On a side note, other diets similar to GAPS, though not purposed for digestive healing to the same degree, and not put together under scientific guidelines or for medicinal purposes, include ones like PALEO and Whole30. Many people begin these types of diets and find they begin to feel great, have more energy, etc, sadly, though often connecting some negative concept of grains, as though they are the devil...I have regularly seen this kind of generalization in the Paleo community. The likely reason so many people do so well with these programs is that their gut is compromised, so removing the foods that feed bacteria (i.e. starchy, sugary, polysaccharide rich foods) allows some of the detoxing to occur, thereby providing some level of initial healing. But, these programs are incomplete in getting to the root of the problem. I cannot at all get on board with Paleo because its ideology is so completely anathema to my beliefs as a Christian...I do not relate to some "cave man", and I do not abide by the belief that the foods that God has specified to be for our consumption are somehow bad for us because of "evolution." Whole30, thankfully, does not give any ideology behind their program except to say that many people lose weight and feel great on their program. Yes, with all three programs, the meals look very similar are the foods allowed are almost identical (slight tweaks with each), but the reasons and motivations behind each are different. I am using all, though, for meal ideas as we begin this grain-free, starch-free, sugar-free journey.
Have you ever followed a GAPS program, or something similar, like Paleo or Whole30? How did you feel on the program? Have you considered why you felt that way? Have a blessed day!
Tuesday, February 12, 2013
CRASH: Our son is diagnosed with a rare auto-immune disorder that affects his physical control, so our walking, running, talking little boy is reduced to a babbling, drooling, crawling, shaking little boy within 2 weeks time...took the wind right out of our sails. I cannot even imagine walking this one without the Lord and His ever-presence. We go through our trial by fire, tripping and stumbling all the way, allowing for "school" to slide along as needed, but nothing too rigorous or scheduled. I begin to feel a bit more secure in our situation, begin to desire a little more structure, and again try to get the kids back onto a "better" schedule for us to follow. This is where my downward spiral really began.
You see, as a middle child, I learned firsthand the value of "keeping the peace," but the ugly side of this role is learning to be a "people pleaser." There, I've said it...I am a people pleaser. I am addicted to it, and it is something that the Lord is working to chip away in me each passing day. I have these little voices in my head critiquing everything I say or do with my children, for my children, etc. no matter where my heart is in its intention. It is such a curse, but I know that I will overcome its hold on me, little by little. Today was another stone of remembrance on that chipping away of my flesh. But, I digress...I began to try to schedule our days a bit more, because, as a good homeschooler, we are supposed to have order, and routine, and a planned out day, and something to do at every point of the day, and it is all supposed to be constructive for learning in the conventional sense, and therefore whenever anyone finds out that we homeschool I can rest in the pride that our ship is running top-notch and we are a shining example of how to do this "right"...WOW, yeah right. I "know" this is a load of crap, even as I write it, but there is this little person inside of me, the perfectionist, the flesh, that really believes these lies. That if I have all these ducks in a row, with every child ahead academically, able to memorize poetry and musical instruments, play soccer like an Olympian, and sing beautiful music, that I will not be at risk for any negative criticism from someone else. Again, though, what a load of crap. As much as I want our family to fall into this little ideal picture I supposedly think we should look like, the reality is much more complex and beautiful and unique than that.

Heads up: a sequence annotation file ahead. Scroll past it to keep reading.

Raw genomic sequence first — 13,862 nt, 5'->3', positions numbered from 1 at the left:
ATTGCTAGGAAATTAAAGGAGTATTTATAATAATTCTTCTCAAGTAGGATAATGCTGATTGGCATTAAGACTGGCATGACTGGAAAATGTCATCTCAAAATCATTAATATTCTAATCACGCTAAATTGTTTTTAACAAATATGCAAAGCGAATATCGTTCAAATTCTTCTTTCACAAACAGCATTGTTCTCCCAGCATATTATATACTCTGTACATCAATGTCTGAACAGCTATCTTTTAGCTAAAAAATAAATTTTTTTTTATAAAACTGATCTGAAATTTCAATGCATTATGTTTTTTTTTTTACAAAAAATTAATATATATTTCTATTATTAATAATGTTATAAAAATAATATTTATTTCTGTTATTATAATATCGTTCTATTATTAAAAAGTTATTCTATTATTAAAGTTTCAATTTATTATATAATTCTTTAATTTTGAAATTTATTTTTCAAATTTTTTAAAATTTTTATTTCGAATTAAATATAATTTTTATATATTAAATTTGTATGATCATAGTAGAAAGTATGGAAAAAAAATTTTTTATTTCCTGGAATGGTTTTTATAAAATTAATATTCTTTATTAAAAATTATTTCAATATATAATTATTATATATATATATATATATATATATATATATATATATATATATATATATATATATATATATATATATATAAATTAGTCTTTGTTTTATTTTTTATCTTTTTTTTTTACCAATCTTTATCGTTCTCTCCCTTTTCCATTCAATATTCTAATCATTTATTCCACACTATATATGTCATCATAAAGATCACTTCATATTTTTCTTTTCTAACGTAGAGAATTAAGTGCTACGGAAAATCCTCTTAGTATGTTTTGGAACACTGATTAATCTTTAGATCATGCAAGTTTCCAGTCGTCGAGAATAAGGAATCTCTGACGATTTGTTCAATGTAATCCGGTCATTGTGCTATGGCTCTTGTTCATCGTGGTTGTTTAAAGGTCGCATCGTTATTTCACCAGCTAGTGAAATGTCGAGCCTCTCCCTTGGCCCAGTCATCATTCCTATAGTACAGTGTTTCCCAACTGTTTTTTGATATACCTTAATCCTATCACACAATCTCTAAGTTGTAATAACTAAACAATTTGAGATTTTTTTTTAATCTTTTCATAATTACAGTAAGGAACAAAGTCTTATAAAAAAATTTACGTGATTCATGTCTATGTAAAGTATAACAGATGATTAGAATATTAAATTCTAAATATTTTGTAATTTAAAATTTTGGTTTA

Today, this morning, blatantly defined in me the reason why this little idolatrous vision in my head could not be maintained. We are not perfect, we are not ideal, and we live in a fallen world. I have one child who is very strong in academics, but struggles with pride and worldly idolatry...wow, she has come such a long way since accepting the Lord into her life. I have another child who is considered ADD and sometimes gets lost in a sentence because her little brain cannot hold all the words together...she is the most graceful little dancer I have ever seen, and she has a beautiful voice too. Little child number 3 is a lightbulb, but is still young and silly...thankfully she has such a carefree spirit that I don't think much can hold her down, thank You Lord! Then, our son has his good days and bad...today was not so good (I failed in my planning and gave him gluten several times, which has apparently messed with his stomach and balance again, this on top of a likely little cold, and change in his homeopathic remedies), so he required far more personal attention from me. This is not easy when the little one year old thinks she has exclusive lap ownership. But, trudge along! The schedule demands it. School time, now!